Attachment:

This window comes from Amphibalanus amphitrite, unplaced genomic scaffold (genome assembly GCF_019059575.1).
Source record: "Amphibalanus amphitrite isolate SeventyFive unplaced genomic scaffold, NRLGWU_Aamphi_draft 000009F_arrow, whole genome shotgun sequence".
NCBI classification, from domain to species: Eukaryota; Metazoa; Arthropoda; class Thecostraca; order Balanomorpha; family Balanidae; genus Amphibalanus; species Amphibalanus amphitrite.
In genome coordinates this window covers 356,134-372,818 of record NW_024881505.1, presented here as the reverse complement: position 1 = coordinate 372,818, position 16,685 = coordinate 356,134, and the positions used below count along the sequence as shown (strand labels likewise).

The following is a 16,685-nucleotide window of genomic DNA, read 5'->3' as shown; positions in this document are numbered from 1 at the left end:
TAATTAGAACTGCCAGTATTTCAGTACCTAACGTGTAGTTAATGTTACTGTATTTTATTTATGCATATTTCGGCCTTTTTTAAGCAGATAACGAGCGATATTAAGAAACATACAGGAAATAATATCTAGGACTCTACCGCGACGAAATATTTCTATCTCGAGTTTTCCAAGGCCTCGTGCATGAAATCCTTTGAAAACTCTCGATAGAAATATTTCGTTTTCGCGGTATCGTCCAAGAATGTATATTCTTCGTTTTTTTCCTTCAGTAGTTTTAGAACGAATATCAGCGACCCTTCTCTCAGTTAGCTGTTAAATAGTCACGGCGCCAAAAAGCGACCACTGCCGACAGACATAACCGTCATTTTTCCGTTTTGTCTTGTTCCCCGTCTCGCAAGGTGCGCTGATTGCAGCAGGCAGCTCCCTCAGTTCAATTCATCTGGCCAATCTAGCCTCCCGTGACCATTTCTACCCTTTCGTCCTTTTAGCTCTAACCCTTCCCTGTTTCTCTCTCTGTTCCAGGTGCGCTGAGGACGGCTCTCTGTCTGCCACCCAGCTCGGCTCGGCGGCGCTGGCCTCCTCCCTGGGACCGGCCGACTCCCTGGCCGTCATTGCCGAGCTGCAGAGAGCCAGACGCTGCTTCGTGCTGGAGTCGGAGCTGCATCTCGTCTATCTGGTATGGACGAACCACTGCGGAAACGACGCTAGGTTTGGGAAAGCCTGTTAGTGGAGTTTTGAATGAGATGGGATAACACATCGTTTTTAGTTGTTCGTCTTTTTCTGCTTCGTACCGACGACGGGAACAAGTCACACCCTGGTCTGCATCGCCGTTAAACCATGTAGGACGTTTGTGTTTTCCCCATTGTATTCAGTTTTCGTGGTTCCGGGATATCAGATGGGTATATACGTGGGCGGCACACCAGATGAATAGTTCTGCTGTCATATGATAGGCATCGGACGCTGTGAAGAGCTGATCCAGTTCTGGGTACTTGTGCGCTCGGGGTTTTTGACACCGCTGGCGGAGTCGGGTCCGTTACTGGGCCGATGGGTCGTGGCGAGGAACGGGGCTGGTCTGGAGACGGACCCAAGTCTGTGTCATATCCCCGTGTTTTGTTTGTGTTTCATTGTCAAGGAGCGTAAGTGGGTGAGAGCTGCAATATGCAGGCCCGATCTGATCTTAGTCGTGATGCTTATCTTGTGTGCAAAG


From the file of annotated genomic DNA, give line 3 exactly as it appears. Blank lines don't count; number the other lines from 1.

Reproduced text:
NCBI classification, from domain to species: Eukaryota; Metazoa; Arthropoda; class Thecostraca; order Balanomorpha; family Balanidae; genus Amphibalanus; species Amphibalanus amphitrite.